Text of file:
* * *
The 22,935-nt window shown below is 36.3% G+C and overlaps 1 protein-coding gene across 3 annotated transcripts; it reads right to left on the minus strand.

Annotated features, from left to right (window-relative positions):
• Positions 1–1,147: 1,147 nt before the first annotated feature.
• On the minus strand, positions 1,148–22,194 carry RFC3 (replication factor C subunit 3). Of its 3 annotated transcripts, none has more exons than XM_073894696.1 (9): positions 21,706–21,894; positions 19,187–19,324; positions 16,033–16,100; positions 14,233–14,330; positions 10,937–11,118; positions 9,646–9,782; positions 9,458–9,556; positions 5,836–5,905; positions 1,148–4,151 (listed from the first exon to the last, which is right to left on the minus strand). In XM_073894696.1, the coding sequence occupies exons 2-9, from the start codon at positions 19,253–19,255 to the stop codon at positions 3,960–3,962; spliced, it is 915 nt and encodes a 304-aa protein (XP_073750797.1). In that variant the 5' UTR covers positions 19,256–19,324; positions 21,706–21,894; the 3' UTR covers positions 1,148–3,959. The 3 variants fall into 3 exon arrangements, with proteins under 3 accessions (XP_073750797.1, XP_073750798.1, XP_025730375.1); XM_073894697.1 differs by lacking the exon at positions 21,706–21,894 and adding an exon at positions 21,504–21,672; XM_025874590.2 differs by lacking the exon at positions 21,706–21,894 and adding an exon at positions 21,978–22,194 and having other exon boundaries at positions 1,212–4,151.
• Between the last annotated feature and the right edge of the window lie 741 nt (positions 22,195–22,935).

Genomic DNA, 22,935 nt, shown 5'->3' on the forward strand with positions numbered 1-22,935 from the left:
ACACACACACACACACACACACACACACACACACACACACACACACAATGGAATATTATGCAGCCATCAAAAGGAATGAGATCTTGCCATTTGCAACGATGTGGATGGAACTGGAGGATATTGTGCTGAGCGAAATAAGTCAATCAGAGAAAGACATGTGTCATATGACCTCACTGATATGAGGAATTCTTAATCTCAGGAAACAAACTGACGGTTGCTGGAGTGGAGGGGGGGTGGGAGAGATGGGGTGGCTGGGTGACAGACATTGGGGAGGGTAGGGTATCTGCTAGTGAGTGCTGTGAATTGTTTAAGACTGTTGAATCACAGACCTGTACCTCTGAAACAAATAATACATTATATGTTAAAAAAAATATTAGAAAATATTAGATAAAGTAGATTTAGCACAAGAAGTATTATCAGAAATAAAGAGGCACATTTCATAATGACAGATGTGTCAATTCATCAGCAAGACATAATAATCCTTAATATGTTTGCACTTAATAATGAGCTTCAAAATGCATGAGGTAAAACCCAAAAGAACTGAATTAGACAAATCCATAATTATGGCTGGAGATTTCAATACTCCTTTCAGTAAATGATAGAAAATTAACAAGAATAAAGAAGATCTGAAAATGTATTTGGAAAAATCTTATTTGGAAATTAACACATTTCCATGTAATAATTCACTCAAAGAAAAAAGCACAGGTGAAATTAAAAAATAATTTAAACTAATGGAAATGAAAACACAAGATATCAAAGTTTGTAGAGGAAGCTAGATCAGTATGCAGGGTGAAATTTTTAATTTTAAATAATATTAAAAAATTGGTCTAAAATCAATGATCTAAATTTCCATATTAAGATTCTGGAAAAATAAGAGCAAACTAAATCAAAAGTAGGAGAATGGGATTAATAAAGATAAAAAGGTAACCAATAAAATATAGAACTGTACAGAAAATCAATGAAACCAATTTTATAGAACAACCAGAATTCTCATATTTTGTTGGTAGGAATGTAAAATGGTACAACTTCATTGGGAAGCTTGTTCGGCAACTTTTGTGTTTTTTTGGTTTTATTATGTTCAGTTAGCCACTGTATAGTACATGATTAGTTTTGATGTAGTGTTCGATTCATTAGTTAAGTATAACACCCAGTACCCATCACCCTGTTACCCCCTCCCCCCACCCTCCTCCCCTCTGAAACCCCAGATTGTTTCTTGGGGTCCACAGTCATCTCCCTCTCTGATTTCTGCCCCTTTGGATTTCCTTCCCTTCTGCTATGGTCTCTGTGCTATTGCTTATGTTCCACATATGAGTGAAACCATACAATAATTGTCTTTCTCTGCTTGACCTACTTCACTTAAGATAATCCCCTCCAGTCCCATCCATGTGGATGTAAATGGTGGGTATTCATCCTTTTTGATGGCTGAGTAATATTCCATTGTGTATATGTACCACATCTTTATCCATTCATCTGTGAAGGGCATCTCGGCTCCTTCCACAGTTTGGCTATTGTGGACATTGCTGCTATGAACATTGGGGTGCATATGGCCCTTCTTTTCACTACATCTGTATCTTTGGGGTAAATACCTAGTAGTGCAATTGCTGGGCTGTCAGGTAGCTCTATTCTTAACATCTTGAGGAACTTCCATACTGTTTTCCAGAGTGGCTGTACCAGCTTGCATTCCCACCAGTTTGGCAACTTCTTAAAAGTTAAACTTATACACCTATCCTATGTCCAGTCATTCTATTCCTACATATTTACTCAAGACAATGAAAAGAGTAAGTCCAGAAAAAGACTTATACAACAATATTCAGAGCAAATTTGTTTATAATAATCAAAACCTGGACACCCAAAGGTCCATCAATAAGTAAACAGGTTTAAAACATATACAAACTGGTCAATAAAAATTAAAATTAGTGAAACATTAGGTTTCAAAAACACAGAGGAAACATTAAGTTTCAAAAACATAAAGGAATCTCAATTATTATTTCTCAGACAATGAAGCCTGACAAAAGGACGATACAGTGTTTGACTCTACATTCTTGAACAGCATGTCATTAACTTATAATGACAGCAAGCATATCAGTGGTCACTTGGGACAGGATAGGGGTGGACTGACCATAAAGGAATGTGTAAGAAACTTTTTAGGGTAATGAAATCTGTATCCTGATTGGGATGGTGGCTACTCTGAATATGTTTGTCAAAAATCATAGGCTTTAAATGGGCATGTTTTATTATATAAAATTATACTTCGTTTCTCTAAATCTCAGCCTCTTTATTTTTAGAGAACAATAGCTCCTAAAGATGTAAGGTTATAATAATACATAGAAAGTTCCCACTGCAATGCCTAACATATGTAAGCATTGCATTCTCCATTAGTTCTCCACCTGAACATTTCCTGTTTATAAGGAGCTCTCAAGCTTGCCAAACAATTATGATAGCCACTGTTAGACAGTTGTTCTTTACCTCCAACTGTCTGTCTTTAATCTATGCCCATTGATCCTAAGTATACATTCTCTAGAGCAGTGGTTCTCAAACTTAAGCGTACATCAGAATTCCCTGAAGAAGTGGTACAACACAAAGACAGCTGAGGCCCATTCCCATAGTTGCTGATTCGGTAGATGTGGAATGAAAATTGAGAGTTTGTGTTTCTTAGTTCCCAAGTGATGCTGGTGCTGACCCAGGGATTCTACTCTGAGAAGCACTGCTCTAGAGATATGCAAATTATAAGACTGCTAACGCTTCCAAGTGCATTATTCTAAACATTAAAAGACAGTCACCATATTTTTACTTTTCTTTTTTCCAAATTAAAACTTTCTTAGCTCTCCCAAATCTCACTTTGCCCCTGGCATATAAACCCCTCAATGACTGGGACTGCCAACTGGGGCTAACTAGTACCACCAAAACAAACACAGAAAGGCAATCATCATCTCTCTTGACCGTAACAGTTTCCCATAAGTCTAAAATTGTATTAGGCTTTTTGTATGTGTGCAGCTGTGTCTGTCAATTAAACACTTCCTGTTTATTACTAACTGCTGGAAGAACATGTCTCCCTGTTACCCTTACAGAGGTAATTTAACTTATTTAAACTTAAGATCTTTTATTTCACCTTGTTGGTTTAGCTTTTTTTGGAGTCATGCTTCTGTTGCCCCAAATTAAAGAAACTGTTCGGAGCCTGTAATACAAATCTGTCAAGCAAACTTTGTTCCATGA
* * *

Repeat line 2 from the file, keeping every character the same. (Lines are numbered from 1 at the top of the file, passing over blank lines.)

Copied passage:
Annotated features, from left to right (window-relative positions):